We’re living through an unprecedented time, globally and for how long, none of us are that sure. While the new coronavirus may seem like a singular threat, dealing with crises is a fact of doing business—one companies can expect to encounter with increasing frequency. According to PWC, 69% of businesses had experienced a crisis in the last five years even before COVID-19, and the most disruptive causes of crises in the U.S. were natural or environmental. 

Under these conditions, it’s likely that your company already has crisis management and business continuity plans in place. But what should you do to ensure your infrastructure is robust enough and capable of helping you to reach all your workers?

There are five critical challenges that CIOs will face as they try to utilise their stack to reach employees. If you’re a CIO, then you know that you’re the best equipped person in your executive team to plan for business continuity but to be successful you’re going to need every person, across the entire business to understand your plans. Ultimately, your company is looking to you to:

·       Establish a source of truth for your company and communicate with one voice, so employees can separate rumours from facts and trust what they’re being told

·       Reach every worker on every digital channel with the targeted, personalised information they need to respond in an emergency

·       Use intelligent automation to certify message delivery, prompt response, and make sure your crisis communications are not just read but understood

·       Track the success of crisis initiatives and measure the effectiveness of your communications using in-depth analytics

·       Be prepared for emergency situations during COVID-19 and beyond – your stack and your workforce need to prepared for every twist and turn during this pandemic.

As you and the senior leadership team implement your crisis communications strategy you (and they) will ask whether you can reach every employee on every digital channel, even those that are deskless. And can you reach them with personalised, up-to-the minute information that they need? You’ll need to ensure that whatever communications technology you use, whether it be SharePoint, Slack, Zoom, Teams, mobile apps or others, that you can consistently reach and broadcast your company’s messages to all.

One thing we’re hearing is that people are overwhelmed with communications. On average a worker receives 120 emails per day, that’s not counting the ones via other channels such as Slack, IM or Teams. Now consider that your people, like you, are also getting bombarded by emails from school, IM from friends and family and messages via Facebook and WhatsApp. There is an information overload going on so whatever you do, you need to make sure your messages reach people urgently and that they can review them promptly. Our latest paper on CIO Crisis Communications takes you through several steps on how to reach all employees, across all channels, consistently.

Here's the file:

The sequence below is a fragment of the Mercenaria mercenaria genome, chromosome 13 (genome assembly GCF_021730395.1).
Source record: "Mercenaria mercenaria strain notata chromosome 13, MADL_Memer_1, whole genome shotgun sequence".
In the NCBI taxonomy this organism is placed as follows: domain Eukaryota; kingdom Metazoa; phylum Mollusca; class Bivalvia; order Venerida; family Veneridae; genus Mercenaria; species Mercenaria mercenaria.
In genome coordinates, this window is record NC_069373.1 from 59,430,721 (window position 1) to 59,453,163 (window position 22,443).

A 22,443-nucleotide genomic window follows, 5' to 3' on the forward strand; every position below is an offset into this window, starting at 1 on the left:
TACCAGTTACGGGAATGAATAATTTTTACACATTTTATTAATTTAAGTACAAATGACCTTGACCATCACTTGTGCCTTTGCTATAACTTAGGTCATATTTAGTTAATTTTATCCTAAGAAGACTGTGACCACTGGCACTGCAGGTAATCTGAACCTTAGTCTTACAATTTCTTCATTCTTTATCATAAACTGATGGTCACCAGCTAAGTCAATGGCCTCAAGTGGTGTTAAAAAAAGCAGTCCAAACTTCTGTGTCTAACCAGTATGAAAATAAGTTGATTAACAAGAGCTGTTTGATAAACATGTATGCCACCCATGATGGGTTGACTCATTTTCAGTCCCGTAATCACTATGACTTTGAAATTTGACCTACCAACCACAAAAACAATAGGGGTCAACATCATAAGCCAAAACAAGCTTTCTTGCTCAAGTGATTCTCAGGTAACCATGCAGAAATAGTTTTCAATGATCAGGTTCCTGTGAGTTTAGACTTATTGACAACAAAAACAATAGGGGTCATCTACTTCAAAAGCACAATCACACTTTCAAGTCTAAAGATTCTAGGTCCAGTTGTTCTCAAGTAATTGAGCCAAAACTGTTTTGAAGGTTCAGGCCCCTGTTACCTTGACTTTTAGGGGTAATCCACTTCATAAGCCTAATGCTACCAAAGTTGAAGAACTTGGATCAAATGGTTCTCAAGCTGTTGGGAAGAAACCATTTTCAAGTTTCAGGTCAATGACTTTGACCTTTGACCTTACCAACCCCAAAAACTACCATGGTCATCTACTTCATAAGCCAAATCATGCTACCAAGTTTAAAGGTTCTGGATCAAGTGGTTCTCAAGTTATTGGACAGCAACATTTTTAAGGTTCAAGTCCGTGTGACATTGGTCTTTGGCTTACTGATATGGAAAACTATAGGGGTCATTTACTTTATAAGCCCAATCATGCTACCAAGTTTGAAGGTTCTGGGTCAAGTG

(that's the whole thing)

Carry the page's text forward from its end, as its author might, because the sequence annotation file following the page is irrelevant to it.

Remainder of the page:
Consistency from your business will help to establish trust in your message, especially if you’re able to deliver it immediately to all. And that’s of paramount importance. You don’t want workers in the London office getting communications three hours later than those in Paris or Madrid, or the other side of the world for that matter. All employees are equal, and all deserve to be communicated with, no matter where they are. They may consume your communications in different ways so use your different channels to reach all.

You’ll also need to judge how many times you communicate. Don’t hassle people as we’ve said, they’re inundated with messages already. If you need to know that they’ve received a critical message or piece of advice, then track acknowledgements or read receipts. Then you can take further communications actions with those that are unresponsive and not send repeat messages company wide.COVID-19 is changing the way we live and the way we work. In a world where change seems to be the only constant be the consistent voice across your organisation. Your emergency plans may need to be tweaked over the coming weeks, your infrastructure might need to be extended to ensure your reach is truly companywide but remember it is the companies that manage this situation well that will thrive through the chaos.

Image by Thor Deichmann from Pixabay